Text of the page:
The rise in the number of bizarre incidents blamed on witchcraft and other unnatural ways of accumulating wealth and harming others is quite alarming. We are sure religious leaders will point to end times while traditionalists will also point to the proliferation of unscrupulous healers.
Almost every week we carry bizarre stories that are witchcraft related with supposed victims fearing harm while those accused sometimes own up as being behind the scary creatures. This has left us wondering if the tsikamutandas that have been at times been dismissed by the traditional healers association Zinatha and condemned by many hapless villagers are doing any good in our communities. What is not in doubt, though, is that traditional leaders have a lot of faith in these witch hunters and many villagers believe that the witch hunters are doing a good job.
However, the question still remains on how genuine these witch hunters are considering that they charge for their services, and that they are brought into these communities by the traditional leaders. In some communities, they have been welcomed by the people who afterwards claim to have been rescued from various afflictions due to the cleansing ceremonies.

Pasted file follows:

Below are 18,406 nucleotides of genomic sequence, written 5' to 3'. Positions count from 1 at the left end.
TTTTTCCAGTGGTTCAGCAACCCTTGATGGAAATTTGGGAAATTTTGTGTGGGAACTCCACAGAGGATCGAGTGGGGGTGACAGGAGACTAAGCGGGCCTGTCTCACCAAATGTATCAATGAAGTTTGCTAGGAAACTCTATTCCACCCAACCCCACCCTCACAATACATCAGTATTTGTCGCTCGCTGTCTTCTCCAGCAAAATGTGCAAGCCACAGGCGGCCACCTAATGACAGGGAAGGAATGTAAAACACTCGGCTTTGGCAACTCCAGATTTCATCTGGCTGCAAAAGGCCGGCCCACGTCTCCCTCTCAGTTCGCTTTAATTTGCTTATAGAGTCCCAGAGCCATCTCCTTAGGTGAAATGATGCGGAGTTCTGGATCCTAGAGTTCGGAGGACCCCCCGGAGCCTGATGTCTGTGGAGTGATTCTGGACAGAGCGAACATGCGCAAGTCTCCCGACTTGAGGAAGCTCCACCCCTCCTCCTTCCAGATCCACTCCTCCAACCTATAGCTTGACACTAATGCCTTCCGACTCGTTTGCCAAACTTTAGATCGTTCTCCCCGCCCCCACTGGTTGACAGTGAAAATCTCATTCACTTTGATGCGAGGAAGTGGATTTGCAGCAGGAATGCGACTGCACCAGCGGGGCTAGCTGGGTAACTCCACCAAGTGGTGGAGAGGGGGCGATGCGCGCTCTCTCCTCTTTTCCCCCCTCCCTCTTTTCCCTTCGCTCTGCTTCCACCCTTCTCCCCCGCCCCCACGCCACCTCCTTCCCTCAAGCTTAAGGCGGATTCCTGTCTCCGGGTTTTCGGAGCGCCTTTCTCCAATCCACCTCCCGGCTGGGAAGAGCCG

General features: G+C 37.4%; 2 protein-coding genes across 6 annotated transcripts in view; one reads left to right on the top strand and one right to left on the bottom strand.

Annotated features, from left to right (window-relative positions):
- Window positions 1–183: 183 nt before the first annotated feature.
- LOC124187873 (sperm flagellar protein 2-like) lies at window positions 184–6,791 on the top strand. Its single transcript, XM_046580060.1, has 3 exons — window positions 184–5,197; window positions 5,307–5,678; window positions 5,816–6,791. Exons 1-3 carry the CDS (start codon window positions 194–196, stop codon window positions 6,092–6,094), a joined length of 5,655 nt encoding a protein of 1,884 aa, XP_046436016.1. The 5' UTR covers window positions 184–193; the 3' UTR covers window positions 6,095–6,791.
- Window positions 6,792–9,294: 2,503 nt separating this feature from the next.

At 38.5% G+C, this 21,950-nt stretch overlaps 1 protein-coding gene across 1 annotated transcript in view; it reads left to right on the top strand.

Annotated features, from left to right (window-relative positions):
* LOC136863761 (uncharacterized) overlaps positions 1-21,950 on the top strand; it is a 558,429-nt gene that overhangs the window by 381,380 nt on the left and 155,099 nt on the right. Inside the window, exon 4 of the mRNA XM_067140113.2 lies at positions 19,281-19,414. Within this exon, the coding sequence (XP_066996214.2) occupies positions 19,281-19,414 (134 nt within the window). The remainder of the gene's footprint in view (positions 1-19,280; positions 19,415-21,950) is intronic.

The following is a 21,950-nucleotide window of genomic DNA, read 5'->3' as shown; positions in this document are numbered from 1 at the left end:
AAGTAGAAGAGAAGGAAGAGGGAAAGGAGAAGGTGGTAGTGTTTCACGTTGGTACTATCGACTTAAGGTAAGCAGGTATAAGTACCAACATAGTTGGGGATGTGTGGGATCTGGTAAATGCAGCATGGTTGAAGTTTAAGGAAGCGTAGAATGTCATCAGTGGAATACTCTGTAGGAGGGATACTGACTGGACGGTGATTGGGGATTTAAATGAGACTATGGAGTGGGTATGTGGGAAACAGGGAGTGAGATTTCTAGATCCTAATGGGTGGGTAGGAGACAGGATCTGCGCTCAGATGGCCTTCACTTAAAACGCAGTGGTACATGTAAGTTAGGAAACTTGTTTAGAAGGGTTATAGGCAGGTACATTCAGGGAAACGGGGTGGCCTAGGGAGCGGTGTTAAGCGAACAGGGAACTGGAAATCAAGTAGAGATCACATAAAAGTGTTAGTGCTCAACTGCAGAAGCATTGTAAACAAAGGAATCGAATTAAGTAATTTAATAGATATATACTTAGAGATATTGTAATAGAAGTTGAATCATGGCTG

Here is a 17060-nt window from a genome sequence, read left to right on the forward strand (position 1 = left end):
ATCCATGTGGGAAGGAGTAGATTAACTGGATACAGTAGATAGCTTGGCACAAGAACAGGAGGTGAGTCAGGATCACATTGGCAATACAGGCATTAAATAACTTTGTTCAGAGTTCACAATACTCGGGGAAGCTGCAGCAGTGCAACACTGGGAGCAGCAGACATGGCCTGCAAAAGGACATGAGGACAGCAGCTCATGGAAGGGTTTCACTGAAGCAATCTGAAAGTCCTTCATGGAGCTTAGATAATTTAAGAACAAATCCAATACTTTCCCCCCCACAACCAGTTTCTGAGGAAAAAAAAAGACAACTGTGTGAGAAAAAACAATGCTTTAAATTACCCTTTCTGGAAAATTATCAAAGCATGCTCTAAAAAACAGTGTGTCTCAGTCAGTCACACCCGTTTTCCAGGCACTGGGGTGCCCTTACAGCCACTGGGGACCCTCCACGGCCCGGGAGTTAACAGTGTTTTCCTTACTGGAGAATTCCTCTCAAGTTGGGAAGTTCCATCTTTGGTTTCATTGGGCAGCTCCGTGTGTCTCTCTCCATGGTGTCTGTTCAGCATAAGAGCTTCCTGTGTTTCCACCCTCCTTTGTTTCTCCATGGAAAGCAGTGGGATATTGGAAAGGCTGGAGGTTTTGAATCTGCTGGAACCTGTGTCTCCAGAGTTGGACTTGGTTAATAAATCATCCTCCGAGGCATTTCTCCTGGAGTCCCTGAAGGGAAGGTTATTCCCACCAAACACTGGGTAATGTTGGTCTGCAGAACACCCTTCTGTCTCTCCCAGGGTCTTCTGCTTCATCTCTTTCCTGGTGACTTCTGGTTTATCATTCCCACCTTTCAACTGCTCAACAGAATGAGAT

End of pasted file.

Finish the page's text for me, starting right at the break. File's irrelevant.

However, those that do not go along with the cleansing ceremonies have to be protected since such people, by not believing in the tsikamutandas, feel they are somehow targeted by these people whom they feel they plant strange objects in their homes and then force them to admit they own them. We believe in communities where there is agreement and in cases where those with problems with their goblins and other such come forward, such rituals may be held in consultation with the traditional leaders. What we are against is the herding of all villagers against their will and belief systems into these cleansing ceremonies.
Just like the latter day prophets, there is no way of verifying the authenticity of the witch hunters, whose training and deployment has remained a mystery to many. Could it be a case of a fear of the unknown or witchcraft gone out of hand that the services of these witch hunters are now being frequently sought in communities and many villagers being shamed? It is our hope that such communities have a healing or coping mechanism after such discoveries so that such incidents do not sow enmity that could prove difficult to extinguish between families for generations.
Granted, traditional healers have been around since time immemorial. Our major worry, though, is the scale with which tsikamutandas are going around communities sniffing out the ‘bad guys’ that we feel should raise concern even among authorities if such processes build peaceful communities or tear them apart.